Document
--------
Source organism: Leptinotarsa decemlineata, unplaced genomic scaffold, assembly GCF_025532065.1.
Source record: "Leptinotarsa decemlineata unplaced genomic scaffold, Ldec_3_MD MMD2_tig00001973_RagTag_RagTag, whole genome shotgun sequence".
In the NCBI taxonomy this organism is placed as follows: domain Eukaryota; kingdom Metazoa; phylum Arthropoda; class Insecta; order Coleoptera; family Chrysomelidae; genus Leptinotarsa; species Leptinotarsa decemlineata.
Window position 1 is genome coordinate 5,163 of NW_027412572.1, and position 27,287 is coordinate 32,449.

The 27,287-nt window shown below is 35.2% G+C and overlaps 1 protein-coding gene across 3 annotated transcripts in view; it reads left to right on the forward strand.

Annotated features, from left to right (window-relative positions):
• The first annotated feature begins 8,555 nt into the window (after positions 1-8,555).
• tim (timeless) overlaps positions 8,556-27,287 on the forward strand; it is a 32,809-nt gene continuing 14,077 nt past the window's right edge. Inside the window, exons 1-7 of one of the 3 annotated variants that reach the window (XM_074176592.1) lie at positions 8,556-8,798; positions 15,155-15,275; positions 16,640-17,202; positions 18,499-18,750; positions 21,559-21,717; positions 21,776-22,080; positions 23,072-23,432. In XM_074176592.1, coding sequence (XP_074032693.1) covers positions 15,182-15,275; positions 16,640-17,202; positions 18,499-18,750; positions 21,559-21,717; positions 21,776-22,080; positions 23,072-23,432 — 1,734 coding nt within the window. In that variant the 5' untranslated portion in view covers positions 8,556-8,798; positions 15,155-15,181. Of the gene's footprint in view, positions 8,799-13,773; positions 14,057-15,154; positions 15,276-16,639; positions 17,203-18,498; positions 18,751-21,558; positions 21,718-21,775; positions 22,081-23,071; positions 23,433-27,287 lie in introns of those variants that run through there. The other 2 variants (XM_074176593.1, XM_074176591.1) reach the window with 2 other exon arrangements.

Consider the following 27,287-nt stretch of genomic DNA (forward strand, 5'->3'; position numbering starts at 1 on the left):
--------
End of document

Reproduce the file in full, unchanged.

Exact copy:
Source organism: Leptinotarsa decemlineata, unplaced genomic scaffold, assembly GCF_025532065.1.
Source record: "Leptinotarsa decemlineata unplaced genomic scaffold, Ldec_3_MD MMD2_tig00001973_RagTag_RagTag, whole genome shotgun sequence".
In the NCBI taxonomy this organism is placed as follows: domain Eukaryota; kingdom Metazoa; phylum Arthropoda; class Insecta; order Coleoptera; family Chrysomelidae; genus Leptinotarsa; species Leptinotarsa decemlineata.
Window position 1 is genome coordinate 5,163 of NW_027412572.1, and position 27,287 is coordinate 32,449.

The 27,287-nt window shown below is 35.2% G+C and overlaps 1 protein-coding gene across 3 annotated transcripts in view; it reads left to right on the forward strand.

Annotated features, from left to right (window-relative positions):
• The first annotated feature begins 8,555 nt into the window (after positions 1-8,555).
• tim (timeless) overlaps positions 8,556-27,287 on the forward strand; it is a 32,809-nt gene continuing 14,077 nt past the window's right edge. Inside the window, exons 1-7 of one of the 3 annotated variants that reach the window (XM_074176592.1) lie at positions 8,556-8,798; positions 15,155-15,275; positions 16,640-17,202; positions 18,499-18,750; positions 21,559-21,717; positions 21,776-22,080; positions 23,072-23,432. In XM_074176592.1, coding sequence (XP_074032693.1) covers positions 15,182-15,275; positions 16,640-17,202; positions 18,499-18,750; positions 21,559-21,717; positions 21,776-22,080; positions 23,072-23,432 — 1,734 coding nt within the window. In that variant the 5' untranslated portion in view covers positions 8,556-8,798; positions 15,155-15,181. Of the gene's footprint in view, positions 8,799-13,773; positions 14,057-15,154; positions 15,276-16,639; positions 17,203-18,498; positions 18,751-21,558; positions 21,718-21,775; positions 22,081-23,071; positions 23,433-27,287 lie in introns of those variants that run through there. The other 2 variants (XM_074176593.1, XM_074176591.1) reach the window with 2 other exon arrangements.

Consider the following 27,287-nt stretch of genomic DNA (forward strand, 5'->3'; position numbering starts at 1 on the left):